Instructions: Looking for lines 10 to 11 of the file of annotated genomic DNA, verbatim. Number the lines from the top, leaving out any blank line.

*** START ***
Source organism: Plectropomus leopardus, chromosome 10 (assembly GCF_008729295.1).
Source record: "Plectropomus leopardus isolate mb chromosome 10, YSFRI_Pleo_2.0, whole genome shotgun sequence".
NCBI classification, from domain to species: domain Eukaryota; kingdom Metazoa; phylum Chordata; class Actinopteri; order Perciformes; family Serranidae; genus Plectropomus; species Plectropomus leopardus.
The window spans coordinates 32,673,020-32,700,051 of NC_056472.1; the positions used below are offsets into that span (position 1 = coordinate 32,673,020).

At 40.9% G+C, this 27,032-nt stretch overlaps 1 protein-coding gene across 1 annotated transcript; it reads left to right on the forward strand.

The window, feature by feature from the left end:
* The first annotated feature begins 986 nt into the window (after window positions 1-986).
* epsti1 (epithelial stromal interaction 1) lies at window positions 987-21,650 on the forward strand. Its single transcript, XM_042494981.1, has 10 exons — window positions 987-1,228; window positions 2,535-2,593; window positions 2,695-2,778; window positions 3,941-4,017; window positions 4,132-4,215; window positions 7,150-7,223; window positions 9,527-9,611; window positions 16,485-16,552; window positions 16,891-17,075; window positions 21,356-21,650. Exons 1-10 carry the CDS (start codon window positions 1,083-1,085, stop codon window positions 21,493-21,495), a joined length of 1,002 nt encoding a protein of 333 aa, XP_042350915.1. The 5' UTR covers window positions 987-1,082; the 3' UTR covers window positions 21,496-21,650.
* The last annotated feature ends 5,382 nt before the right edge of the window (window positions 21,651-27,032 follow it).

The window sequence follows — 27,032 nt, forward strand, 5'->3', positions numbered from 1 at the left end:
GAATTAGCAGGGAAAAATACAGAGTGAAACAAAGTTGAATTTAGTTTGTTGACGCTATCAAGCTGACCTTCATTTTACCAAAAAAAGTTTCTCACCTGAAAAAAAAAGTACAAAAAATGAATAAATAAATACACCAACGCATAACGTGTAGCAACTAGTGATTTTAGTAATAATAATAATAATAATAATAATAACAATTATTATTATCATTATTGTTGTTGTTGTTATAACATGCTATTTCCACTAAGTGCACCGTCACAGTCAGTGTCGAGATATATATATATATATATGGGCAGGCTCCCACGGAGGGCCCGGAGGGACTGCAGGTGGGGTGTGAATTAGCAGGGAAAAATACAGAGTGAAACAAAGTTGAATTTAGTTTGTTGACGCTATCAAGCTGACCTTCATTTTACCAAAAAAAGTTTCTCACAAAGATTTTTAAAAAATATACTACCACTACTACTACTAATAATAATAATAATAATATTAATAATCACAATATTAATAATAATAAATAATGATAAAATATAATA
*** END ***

The window sequence follows — 27,032 nt, forward strand, 5'->3', positions numbered from 1 at the left end:
GAATTAGCAGGGAAAAATACAGAGTGAAACAAAGTTGAATTTAGTTTGTTGACGCTATCAAGCTGACCTTCATTTTACCAAAAAAAGTTTCTCACCTGAAAAAAAAAGTACAAAAAATGAATAAATAAATACACCAACGCATAACGTGTAGCAACTAGTGATTTTAGTAATAATAATAATAATAATAATAATAACAATTATTATTATCATTATTGTTGTTGTTGTTATAACATGCTATTTCCACTAAGTGCACCGTCACAGTCAGTGTCGAGATATATATATATATATATGGGCAGGCTCCCACGGAGGGCCCGGAGGGACTGCAGGTGGGGTGTGAATTAGCAGGGAAAAATACAGAGTGAAACAAAGTTGAATTTAGTTTGTTGACGCTATCAAGCTGACCTTCATTTTACCAAAAAAAGTTTCTCACAAAGATTTTTAAAAAATATACTACCACTACTACTACTAATAATAATAATAATAATATTAATAATCACAATATTAATAATAATAAATAATGATAAAATATAATA